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The City's long-awaited proposal for rooming houses

Nowadays, I don’t come across many Torontonians who aren’t fully aware of our crisis in housing affordability. Since the dawn of this millennium, it has been clear that this city is fully built out, more or less.


This means as we grow in population, the short supply is driving prices up for both rental and ownership of all types of housing. This is driving some people out of the legal housing market altogether and into illegal accommodation.



Background


Don Valley North is an area that started this millennium offering a wide range of legitimate housing options. From the late Fifties onwards, we have become host to almost every new housing approach; from post-war single family subdivisions to semi-detached second-suite homes, both rental and condominium townhomes, government rent-geared-to-income homes and, of course, our tower block villages that have provided first homes to so many in Toronto.


All these housing types face challenges during this extreme affordability crisis. Pre-COVID, rental apartments had vacancy rates of less than one per cent, and some landlords took advantage by charging as much as the market could bear, feeling no pressure to maintain their buildings properly. (NB: In recent months, vacancy rates in Toronto have risen above two per cent for the first time in 10 years. Whether this trend remains in a post-COVID world remains to be seen.) Council has struggled with enforcing standards in our apartment blocks for years. Most recently, the new program called RentSafeTO is being used to improve building maintenance standards and monitor adherence to COVID-19 guidelines. We know the short-term rental market for travellers was exploding before the pandemic began. So many homes were being rented by tourists and party hosts that Airbnb and similar services expanded beyond Toronto's tourist district to residential neighbourhoods. When houses are used for this purpose, it takes that home out of the rental market for a family who really needs it and may have been the ideal tenant and neighbour.


As many of you know, Council has created strict new laws for short-term rentals and won its legal battle to be able to begin enforcement. Unfortunately, the effectiveness of this new law can’t truly be put to the test until pre-pandemic rates of travel resume.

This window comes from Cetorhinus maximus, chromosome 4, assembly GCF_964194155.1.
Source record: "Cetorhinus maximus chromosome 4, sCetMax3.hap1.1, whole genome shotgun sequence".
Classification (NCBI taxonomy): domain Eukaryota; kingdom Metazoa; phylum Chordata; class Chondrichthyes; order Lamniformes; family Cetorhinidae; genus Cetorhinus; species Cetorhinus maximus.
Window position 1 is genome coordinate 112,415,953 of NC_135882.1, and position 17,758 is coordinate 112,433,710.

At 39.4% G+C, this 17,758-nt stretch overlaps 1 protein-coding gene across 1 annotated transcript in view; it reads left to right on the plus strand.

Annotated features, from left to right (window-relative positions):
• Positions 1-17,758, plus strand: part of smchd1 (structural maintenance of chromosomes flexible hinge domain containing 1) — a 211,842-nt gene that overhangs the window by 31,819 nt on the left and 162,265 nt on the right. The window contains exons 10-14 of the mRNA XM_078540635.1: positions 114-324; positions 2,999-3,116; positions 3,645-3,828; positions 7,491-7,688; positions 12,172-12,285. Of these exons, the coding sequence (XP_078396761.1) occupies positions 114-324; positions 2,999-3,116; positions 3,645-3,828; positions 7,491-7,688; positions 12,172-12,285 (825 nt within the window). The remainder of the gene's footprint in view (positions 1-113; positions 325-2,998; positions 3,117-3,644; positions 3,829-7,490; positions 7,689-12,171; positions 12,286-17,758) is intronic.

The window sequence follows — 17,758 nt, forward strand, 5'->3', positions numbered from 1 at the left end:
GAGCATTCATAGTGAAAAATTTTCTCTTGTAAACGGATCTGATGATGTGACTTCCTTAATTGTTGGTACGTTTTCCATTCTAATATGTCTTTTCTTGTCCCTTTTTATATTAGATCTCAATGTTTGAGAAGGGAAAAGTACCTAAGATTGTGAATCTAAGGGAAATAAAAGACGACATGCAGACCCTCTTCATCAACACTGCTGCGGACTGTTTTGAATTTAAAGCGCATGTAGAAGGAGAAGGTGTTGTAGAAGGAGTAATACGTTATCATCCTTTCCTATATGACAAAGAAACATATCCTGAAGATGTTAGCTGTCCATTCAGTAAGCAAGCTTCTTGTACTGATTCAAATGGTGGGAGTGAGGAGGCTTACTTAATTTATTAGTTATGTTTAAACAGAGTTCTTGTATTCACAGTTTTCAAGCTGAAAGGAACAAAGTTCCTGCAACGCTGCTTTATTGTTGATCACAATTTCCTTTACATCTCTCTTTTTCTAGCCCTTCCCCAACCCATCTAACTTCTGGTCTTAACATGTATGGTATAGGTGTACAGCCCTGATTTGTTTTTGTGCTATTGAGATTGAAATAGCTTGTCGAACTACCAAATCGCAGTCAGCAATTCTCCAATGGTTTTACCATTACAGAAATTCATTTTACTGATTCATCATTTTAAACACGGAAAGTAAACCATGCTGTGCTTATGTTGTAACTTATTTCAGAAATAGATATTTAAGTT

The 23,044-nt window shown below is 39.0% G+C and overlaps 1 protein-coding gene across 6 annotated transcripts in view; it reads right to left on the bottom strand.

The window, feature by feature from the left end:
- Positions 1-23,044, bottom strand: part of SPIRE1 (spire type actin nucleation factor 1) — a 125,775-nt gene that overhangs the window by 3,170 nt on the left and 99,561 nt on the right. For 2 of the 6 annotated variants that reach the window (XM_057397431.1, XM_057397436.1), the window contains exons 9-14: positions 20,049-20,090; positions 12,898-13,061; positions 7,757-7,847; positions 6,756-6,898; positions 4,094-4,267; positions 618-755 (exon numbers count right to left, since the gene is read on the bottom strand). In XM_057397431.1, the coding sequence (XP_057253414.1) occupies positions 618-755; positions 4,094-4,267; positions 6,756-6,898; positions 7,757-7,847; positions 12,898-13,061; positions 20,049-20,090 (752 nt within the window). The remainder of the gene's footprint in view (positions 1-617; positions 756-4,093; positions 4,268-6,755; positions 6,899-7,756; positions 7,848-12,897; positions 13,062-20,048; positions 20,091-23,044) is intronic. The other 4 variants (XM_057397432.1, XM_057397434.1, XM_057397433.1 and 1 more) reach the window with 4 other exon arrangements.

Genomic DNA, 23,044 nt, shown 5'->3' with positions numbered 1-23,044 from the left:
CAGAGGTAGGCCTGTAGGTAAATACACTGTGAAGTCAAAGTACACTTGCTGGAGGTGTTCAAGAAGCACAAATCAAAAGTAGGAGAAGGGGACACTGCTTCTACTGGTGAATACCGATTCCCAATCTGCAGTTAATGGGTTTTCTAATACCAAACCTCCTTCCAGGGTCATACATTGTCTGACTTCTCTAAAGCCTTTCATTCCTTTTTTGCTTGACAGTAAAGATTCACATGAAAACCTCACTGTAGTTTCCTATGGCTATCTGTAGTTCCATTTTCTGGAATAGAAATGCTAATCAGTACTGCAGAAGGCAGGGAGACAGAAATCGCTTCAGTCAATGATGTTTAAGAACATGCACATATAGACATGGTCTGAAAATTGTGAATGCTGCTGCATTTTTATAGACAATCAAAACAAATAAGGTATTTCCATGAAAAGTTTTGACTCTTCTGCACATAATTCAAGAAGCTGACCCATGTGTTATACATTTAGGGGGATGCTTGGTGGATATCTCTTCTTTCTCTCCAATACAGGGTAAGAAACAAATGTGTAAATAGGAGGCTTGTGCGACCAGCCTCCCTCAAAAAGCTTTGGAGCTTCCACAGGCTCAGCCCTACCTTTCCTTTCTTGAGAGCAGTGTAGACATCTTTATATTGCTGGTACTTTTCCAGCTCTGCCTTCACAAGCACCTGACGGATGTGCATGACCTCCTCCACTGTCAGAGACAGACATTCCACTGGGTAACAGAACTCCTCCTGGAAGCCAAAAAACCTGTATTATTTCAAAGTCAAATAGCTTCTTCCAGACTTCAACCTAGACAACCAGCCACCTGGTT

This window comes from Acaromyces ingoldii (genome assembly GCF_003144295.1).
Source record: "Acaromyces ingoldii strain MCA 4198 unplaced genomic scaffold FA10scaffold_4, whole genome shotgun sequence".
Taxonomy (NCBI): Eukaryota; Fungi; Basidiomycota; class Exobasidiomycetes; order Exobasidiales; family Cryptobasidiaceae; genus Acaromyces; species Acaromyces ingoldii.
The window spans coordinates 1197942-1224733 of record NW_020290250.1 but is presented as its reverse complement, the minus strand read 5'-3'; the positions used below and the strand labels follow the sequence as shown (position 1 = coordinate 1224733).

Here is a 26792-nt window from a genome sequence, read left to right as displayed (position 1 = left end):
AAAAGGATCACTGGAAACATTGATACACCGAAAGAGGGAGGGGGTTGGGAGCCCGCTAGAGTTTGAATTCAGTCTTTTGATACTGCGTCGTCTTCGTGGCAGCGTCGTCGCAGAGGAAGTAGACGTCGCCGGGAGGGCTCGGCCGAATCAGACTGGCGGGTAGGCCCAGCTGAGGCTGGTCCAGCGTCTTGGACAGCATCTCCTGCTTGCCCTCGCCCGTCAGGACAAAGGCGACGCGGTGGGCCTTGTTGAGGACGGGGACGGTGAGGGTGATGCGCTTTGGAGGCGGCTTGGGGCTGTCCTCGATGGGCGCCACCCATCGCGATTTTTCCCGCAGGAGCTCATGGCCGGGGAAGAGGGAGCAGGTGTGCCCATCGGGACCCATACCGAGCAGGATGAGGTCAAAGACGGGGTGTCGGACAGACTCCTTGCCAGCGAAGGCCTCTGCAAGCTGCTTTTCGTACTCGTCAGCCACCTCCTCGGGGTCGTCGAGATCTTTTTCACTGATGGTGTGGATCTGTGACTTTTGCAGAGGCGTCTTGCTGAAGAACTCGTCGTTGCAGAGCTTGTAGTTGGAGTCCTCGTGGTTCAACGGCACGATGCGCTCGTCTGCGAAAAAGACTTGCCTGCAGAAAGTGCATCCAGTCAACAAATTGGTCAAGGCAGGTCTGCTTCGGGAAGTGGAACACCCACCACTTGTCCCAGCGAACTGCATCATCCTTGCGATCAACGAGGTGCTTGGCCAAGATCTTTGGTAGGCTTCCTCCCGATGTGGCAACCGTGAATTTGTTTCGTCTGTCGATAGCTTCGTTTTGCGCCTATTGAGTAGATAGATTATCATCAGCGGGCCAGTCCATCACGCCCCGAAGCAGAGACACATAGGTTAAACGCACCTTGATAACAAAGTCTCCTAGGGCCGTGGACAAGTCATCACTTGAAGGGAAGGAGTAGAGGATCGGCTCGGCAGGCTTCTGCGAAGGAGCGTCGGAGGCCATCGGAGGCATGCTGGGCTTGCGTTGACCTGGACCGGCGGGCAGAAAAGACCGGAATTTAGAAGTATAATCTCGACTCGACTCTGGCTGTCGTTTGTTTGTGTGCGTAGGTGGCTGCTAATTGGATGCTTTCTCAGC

What the City is doing


The biggest challenge we face, as so many of you know, is the proliferation of illegal rooming houses.


What started at about the time of the double-cohort year in colleges and universities in 2003 has become a widespread, unlicensed practice across Etobicoke, North York and Scarborough. I have been trying to herd together all the City forces necessary to address this problem since that time. Now, City Staff is finally ready to work together with local communities and councillors to get the problem under control.

Next week, councillors can attend the Planning and Housing Committee to hear what City Staff are proposing to present to residents in consultation sessions across the inner suburbs. After incorporating your suggestions and addressing your concerns, they hope to have a final rooming house strategy that the Mayor and Council will be able to review and vote on by summer 2021. I have some concerns with the solution that has been proposed, but I am going to support bringing it out to you for consultation. At the end of the day, the status quo is not sustainable. This is a city-wide issue badly in need of a city-wide discussion, and I have some strong ideas about how that discussion should proceed.

The challenges Let’s agree on what the challenges are and agree they exist for multiple stakeholders — namely both neighbours of illegal rooming houses and the tenants within. After all, having a common understanding is conducive to reaching a consensus.

  1. Council has taken a position I think we can all agree on: access to safe, affordable housing is a human right. Because the average rent for a one bedroom apartment in Toronto is $1900, single minimum-wage earners, students and many ODSP recipients are left without this human right fulfilled.

  2. Multi-tenanted houses, meaning more than two leaseholders, are illegal throughout North York, Scarborough and most of Etobicoke. While they might be affordable, we have absolutely no way of ensuring rooming houses are safe when their tenants can’t admit they live there due to fear of becoming homeless.

  3. Because rooming houses are illegal, the City can't consistently enforce the property standards set out in our by-laws, nor can we ensure they meet building and fire codes. So long as the owner maintains he is not running a rooming house, provincial laws do not allow Toronto by-law officers the power to enter a private residence and inspect it because they need permission from the owner.